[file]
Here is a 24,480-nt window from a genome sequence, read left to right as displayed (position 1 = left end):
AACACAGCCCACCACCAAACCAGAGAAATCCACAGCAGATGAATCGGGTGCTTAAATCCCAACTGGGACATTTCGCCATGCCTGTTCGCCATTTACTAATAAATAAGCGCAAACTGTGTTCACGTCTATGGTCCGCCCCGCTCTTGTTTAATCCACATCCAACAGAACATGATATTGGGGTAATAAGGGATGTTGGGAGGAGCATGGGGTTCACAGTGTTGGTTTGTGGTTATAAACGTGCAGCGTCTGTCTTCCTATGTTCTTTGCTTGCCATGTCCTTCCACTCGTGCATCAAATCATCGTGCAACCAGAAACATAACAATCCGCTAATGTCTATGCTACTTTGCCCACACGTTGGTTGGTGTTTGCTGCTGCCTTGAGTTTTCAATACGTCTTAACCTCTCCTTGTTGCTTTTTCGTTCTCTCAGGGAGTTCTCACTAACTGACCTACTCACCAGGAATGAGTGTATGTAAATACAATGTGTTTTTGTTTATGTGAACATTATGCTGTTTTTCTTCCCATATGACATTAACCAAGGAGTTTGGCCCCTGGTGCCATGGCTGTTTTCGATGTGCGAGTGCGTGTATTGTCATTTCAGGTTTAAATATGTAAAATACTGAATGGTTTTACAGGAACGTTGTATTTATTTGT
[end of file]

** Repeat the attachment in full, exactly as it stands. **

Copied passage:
Here is a 24,480-nt window from a genome sequence, read left to right as displayed (position 1 = left end):
AACACAGCCCACCACCAAACCAGAGAAATCCACAGCAGATGAATCGGGTGCTTAAATCCCAACTGGGACATTTCGCCATGCCTGTTCGCCATTTACTAATAAATAAGCGCAAACTGTGTTCACGTCTATGGTCCGCCCCGCTCTTGTTTAATCCACATCCAACAGAACATGATATTGGGGTAATAAGGGATGTTGGGAGGAGCATGGGGTTCACAGTGTTGGTTTGTGGTTATAAACGTGCAGCGTCTGTCTTCCTATGTTCTTTGCTTGCCATGTCCTTCCACTCGTGCATCAAATCATCGTGCAACCAGAAACATAACAATCCGCTAATGTCTATGCTACTTTGCCCACACGTTGGTTGGTGTTTGCTGCTGCCTTGAGTTTTCAATACGTCTTAACCTCTCCTTGTTGCTTTTTCGTTCTCTCAGGGAGTTCTCACTAACTGACCTACTCACCAGGAATGAGTGTATGTAAATACAATGTGTTTTTGTTTATGTGAACATTATGCTGTTTTTCTTCCCATATGACATTAACCAAGGAGTTTGGCCCCTGGTGCCATGGCTGTTTTCGATGTGCGAGTGCGTGTATTGTCATTTCAGGTTTAAATATGTAAAATACTGAATGGTTTTACAGGAACGTTGTATTTATTTGT